Focusing on EDA Helps Telos Close Its Third Fund –

Telos Venture Partners, which announced the close of its $50 million third fund in early August, added two new GPs to its roster as it continues to invest in electronic design automation and fabless semiconductors, two narrow sub-sectors of the semiconductor industry that are garnering more attention lately.

Telos beefed up its management ranks by adding General Partners James Hogan and Charlie Huang, both of whom are long-time participants in the EDA industry. In July, Telos lost GP Athanasios “A.K.” Kalekos, who was named CEO of Sand Hill Systems, which is backed by 3i.

Hogan has been in the semiconductor industry for more than three decades. He joins Telos from Artisan Components, where he served as senior vice president of business development. He was previously a senior member of the Office of Chief Technologists at Cadence Design Systems and COO of Smart Machines.

Huang joined Telos after serving as corporate vice president of integrated circuit solutions business development at Cadence. He previously co-founded CadMOS Design Technology. As CEO of CadMOS, Huang raised venture capital and oversaw the company through its acquisition by Cadence in 2001.

Cadence and its affiliates are the sole limited partners in Telos’s new fund.

The GPs join Telos not only as the firm closes Telos Venture Partners III, but also as investment activity in the EDA sector heats up. In the first six months of 2004, a number of firms – such as Accel Partners, Intel Capital, Menlo Ventures, Sequoia Capital and Storm Ventures, among others – have pumped about $105 million into 12 EDA startups, compared to $47.5 million invested in nine EDA startups for a similar period of 2003, according to data from Lois DuBois of Cayenne Communications.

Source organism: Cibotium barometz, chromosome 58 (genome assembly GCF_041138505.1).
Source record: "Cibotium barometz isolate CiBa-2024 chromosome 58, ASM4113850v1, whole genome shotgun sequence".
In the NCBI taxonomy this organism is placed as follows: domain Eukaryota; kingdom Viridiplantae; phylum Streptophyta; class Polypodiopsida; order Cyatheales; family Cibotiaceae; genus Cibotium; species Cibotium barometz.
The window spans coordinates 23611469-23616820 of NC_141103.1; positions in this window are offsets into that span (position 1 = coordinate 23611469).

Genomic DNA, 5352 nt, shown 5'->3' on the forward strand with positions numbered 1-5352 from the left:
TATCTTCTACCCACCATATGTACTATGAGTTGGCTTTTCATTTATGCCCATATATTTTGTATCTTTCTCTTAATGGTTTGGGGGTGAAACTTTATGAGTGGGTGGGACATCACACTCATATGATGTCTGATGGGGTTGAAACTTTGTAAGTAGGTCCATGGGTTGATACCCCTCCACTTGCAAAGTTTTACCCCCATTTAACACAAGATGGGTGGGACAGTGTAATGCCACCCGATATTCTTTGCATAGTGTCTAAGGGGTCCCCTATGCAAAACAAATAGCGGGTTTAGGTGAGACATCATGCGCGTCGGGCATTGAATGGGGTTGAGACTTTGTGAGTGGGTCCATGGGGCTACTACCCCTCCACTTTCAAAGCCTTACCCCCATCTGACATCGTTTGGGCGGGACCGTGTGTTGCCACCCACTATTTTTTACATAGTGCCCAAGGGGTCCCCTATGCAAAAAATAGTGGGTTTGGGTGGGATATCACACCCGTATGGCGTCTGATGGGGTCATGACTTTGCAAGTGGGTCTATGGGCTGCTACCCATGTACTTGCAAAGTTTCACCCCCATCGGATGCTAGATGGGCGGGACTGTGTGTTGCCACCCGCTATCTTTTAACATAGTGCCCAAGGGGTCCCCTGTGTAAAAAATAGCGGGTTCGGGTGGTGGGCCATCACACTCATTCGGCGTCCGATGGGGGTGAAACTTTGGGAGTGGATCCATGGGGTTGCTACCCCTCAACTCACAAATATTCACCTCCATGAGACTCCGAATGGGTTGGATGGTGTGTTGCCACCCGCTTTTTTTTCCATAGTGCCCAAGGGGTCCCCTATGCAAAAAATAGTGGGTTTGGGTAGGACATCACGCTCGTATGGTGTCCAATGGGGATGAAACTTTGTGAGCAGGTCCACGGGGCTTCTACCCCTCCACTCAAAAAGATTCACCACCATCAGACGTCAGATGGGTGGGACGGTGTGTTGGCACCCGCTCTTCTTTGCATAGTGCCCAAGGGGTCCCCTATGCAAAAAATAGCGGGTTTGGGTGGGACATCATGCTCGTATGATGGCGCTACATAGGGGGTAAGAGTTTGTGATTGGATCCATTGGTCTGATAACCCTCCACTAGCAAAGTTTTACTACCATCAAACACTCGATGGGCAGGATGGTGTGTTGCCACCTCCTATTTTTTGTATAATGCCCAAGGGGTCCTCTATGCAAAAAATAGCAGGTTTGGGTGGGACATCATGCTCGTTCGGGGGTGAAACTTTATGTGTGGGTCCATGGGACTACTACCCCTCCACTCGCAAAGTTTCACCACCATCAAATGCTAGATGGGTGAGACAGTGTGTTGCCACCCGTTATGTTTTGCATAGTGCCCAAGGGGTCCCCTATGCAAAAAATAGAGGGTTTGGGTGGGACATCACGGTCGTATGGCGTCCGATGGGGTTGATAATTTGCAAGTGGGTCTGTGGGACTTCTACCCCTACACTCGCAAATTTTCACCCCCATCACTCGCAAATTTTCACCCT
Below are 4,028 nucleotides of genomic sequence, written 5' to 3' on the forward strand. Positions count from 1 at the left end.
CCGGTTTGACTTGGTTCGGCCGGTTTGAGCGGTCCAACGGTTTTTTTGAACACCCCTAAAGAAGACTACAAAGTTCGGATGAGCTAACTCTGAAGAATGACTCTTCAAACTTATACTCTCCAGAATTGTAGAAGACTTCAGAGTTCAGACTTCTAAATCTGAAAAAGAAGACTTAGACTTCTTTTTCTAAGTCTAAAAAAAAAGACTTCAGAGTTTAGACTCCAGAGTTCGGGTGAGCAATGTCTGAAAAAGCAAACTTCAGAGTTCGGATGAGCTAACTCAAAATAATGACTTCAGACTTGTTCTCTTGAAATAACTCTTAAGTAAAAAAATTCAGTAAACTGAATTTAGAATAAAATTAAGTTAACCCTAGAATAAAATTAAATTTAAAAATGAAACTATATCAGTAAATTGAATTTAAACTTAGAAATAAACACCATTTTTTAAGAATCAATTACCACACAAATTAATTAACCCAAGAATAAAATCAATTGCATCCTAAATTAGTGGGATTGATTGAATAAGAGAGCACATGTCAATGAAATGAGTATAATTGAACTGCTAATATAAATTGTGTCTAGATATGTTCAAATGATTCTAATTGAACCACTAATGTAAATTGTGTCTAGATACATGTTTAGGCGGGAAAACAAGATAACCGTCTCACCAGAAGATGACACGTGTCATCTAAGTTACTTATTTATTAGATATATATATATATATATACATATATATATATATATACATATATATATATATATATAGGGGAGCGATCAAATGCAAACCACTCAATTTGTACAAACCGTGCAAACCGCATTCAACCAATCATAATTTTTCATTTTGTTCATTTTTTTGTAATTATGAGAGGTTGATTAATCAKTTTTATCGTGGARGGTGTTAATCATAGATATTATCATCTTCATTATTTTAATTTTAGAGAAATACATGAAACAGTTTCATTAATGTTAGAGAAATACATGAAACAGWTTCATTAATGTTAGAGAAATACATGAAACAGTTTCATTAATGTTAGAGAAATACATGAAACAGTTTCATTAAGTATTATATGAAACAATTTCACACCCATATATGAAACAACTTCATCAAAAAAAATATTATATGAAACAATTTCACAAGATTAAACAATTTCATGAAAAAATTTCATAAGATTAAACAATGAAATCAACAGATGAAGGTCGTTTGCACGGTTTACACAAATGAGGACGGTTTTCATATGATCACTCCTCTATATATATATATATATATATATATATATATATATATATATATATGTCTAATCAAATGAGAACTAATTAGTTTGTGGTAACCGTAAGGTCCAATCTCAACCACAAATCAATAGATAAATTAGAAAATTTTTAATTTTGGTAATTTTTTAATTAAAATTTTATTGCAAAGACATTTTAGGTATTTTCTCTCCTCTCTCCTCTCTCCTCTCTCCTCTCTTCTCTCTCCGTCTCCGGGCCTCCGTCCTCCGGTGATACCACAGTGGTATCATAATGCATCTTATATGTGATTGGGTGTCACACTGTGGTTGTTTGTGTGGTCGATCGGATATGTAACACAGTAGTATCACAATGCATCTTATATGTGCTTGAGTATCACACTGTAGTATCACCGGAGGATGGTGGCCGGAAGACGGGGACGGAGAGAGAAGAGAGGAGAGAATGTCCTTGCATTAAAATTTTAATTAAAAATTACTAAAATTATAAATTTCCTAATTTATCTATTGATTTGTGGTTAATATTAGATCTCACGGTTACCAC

The reason for the increased activity is that the industry is undergoing a change, says Garo Toomajanian, a research analyst at RBC Capital Markets in Boston. In the past year, says Toomajanian, about 10% of new designs have moved from 130 nanometer (NM) to a smaller 90 NM in size. He predicts that next year, another 20% to 30% of companies will move to 90 NM.

“That means semiconductor firms have to update their design software,” Toomajanian says. “And design starts are already underway for in 65 NM, the next generation of semiconductor products.”

In closing its third fund, Telos also announced it has made three EDA-related investments from the fund. Clear Shape Technologies raised a Series A round, in which Telos invested $1.65 million and was joined by U.S. Venture Partners (USVP) and AsiaTech. Telos also invested $3 million in E-Z-CAD’s Series A round, with un-disclosed investments from USVP and Incubic. And Telos invested $2.1 million into the Series B round of Xpedion Design Systems, which raised an un-disclosed amount from Menlo Ventures and Telesoft Partners.

No other details on the three deals were available.

Bourbon says he expects Telos to make five more investments in the new fund over the next two years.

Telos Venture Partners

Palo Alto, Calif.

Founded: 1996.

Fund Name: Telos Venture Partners III.

Fund Size: $50M

Capital Under Management: $180M

Previous Funds: TVP II (2002) $30M; TVP I (1996) $100M

Investment team: Bruce Bourbon, founder and managing general partner; James Hogan, GP, Charlie Huang, GP, and Jonathan Barek, GP.

Recent Investments: Took part in funding of three different EDA companies: Clear Shape Technologies, E-Z-CAD and Xpedion Design Systems.

Focus: Next-generation EDA and fables semiconductors. Telos typically invests between $1M to $3M in early stage technology companies seeking first- or second-round financing, with up to $7M across two stages of investment.

Portfolio: Three of its companies have gone public, but none since 2001. Nine have been acquired, the most recent of which came in April when Ariba bought Softface for an undisclosed price. Softface had raised about $20M from Telos and other investors.

Did You Know? “Telos” is a Greek word that means to reach one’s objectives.

Source: PricewaterhouseCoopers/Thomson Venture Economics/National Venture Capital Association MoneyTree Survey and original research.